Flashpoint! Concealed carry in the age of pandemic and social unrest
Concealed carry in the age of pandemic and social unrest
It’s turning out to be a long, hot summer.
The headlines have been packed with stories about protests — some peaceful, some violent. We’ve seen marches against racial injustice; we’ve seen demonstrations against lockdown restrictions. In some places where it’s legal, we’ve seen armed protesters. We’ve also seen bystanders brandishing weapons at demonstrators. In Austin, Texas, we saw a gun-carrying protester and an armed passerby collide, with a tragic loss of life.
I recently spoke to Don West about some of these incidents. Don is National Trial Counsel for CCW Safe and an experienced criminal defense attorney. “We have the uncertainty of the pandemic,” Don says, “the uncertainty of economic consequences, and underneath that is this resurgence of a focus on issues with the police and issues with racial inequality. There are so many flashpoints.”
For the last several years, I’ve written articles about home defense, about road rage incidents, about encountering assailants in public places. I’ve not written about armed confrontations between politically motivated parties. I’ve written about people who defended their homes against one or two intruders, but I’ve never written about defenders protecting their homes against angry mobs.
Steve Moses is a veteran of law enforcement and a well-regarded weapons instructor. He has been training with renown firearms experts for more than twenty-five years, and he says that no one he trained with in all that time contemplated seriously the possibility of operating in a group of protesters or warding off crowds of dissidents. It wasn’t a reality then.
But it’s something to think about now.
Here are some headlines that have recently caught my attention:
“Neighbors Protect Seattle Police Chief’s Home From Mob of Protesters”; “Man Caught on Camera Brandishing Rifle at Protest Charged With Assault With Deadly Weapon”; “Heavily Armed Protesters Gather at Michigan Capitol to Decry Stay-At-Home-Order”; and “Local Revolutionary Black Panther Chapter Responds to Armed Protest in Louisville.”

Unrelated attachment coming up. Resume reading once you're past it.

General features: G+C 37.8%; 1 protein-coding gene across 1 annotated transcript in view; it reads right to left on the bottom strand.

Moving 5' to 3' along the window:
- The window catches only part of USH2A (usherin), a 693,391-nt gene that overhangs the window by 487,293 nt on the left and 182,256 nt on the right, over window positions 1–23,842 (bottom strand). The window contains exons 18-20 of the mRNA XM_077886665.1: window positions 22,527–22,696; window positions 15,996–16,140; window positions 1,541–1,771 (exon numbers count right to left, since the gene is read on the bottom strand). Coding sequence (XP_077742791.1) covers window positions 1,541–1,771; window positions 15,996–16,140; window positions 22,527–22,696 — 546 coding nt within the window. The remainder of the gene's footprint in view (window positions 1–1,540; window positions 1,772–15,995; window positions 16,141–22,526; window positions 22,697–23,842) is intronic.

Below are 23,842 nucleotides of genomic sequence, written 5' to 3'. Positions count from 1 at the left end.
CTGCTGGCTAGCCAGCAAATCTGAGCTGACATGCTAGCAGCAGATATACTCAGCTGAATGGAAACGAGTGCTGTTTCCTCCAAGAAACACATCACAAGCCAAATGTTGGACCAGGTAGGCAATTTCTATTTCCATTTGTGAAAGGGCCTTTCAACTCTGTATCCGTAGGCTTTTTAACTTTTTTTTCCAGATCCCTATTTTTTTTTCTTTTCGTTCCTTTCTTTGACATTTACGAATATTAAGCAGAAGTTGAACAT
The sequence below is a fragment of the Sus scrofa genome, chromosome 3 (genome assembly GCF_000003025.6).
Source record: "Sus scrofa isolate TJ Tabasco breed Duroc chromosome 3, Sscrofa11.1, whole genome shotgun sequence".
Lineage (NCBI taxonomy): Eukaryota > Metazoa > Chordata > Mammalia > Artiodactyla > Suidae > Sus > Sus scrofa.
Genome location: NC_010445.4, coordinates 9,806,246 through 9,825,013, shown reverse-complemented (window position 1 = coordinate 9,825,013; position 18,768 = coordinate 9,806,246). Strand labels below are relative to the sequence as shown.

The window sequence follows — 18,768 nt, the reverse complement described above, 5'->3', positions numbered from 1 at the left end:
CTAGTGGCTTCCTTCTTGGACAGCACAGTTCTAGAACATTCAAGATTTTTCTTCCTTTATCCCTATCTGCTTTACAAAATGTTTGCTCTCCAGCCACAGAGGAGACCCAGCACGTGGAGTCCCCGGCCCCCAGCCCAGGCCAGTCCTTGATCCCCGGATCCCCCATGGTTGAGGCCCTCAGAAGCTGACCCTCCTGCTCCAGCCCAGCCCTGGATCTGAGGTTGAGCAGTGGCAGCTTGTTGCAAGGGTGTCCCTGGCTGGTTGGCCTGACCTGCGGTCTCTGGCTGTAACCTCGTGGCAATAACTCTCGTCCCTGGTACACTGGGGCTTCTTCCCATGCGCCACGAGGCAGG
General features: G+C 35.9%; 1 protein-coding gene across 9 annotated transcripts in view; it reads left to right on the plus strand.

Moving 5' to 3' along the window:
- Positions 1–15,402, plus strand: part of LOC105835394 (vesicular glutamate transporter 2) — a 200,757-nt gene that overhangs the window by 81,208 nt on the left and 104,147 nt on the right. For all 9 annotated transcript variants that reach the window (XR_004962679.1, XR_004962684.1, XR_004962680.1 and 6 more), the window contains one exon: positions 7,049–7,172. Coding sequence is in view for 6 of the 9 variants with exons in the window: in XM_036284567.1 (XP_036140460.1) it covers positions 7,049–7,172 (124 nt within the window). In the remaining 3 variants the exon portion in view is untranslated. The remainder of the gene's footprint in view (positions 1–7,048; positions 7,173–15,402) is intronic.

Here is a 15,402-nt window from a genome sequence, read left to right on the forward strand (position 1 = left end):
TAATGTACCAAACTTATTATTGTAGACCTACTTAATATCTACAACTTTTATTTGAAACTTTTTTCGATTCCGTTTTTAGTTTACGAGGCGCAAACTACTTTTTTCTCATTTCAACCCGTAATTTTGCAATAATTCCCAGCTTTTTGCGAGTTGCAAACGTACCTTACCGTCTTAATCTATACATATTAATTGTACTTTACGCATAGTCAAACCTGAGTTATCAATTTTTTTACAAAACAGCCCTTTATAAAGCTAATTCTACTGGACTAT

There are plenty more. Notably, “Felony Charges Filed Against St. Louis Couple Who Pointed Guns at Protesters” and “Garrett Foster Brought His Gun to Austin Protests. Then He Was Shot Dead.”
The first headline is about a couple who live in an exclusive community in St. Louis. Protesters entered the gated community intent on demonstrating in front of the mayor’s home, but first they had to pass the McCloskey’s property. Mr. McCloskey greeted the protesters with a rifle, Mrs. McCloskey with a pistol. Video shows them both point the weapons at the demonstrators. They’ve been charged with the unlawful use of a weapon — a felony. Mr. McCLoskey told Fox News, “It’s a totally upside-down world. The prosecutor apparently thinks her job isn’t to keep us safe from criminals, but to keep the criminals safe from us.”
The second headline is about a man named Garrett Foster who participated in a Black Lives Matter march in Austin, Texas. He chose to carry his AK-47 during the march, as it was his legal right to do in Texas. When a rideshare driver encountered the crowd, protesters began “beating” on the vehicle. Garrett Foster approached the driver’s window. In the dark, dressed in a tactical vest, Foster looked like a police officer. When the driver realized Foster wasn’t law enforcement, he felt threatened by the masked, rifle-wielding protester. He drew his pistol and fired, killing Foster. So far, the shooter has not been charged.
As Steve Moses suggested, gun owners and concealed carriers are encountering scenarios that few have trained for or even imagined.
While the potential armed scenarios concealed carriers might face are changing, legally, Don West says, “The rules are still the same. They apply consistently everywhere, and that is: You can only use deadly force in the face of an imminent threat of great bodily harm or death.” While there are slight variations and codicils from one jurisdiction to another, this is the standard for justifying the use of deadly force, and it applies if a defender encounters a lone assailant — or an entire crowd.
Over the next several weeks, I’m going to take a close look at the Foster and McCloskey cases with input from Don West and Steve Moses. We’ll use what we know about these real-life scenarios to extract lessons and propose a set of best practices for concealed carriers during this time of pandemic and social upheaval. As usual, we’re going to urge caution and stress avoidance whenever it is possible to safely do so. This way, if you have to make the life or death decision to use deadly force in self-defense, you can do it with more confidence that you are legally justified.
Steve Moses suggested that the tense cultural situation is like an extended drought in a grassland; it only takes a small spark to set a raging fire. Don’t be the spark. Steve says concealed carriers “need to be constantly looking at the situation and trying to make the best decision knowing that, at the end of the day, the thing they really need to do is protect themselves, they need to protect their families, and they need to do so in a manner that’s intelligent, and moral, and lawful and, hopefully, avoid the traps that can await us when we start working through that legal system.”
SHAWN VINCENT- LITIGATION CONSULTANT
Shawn Vincent is a litigation consultant who helps select juries in self-defense cases, and he manages public interest of high-profile legal matters. If you have any questions for Shawn, or would like more articles like this, let us know belo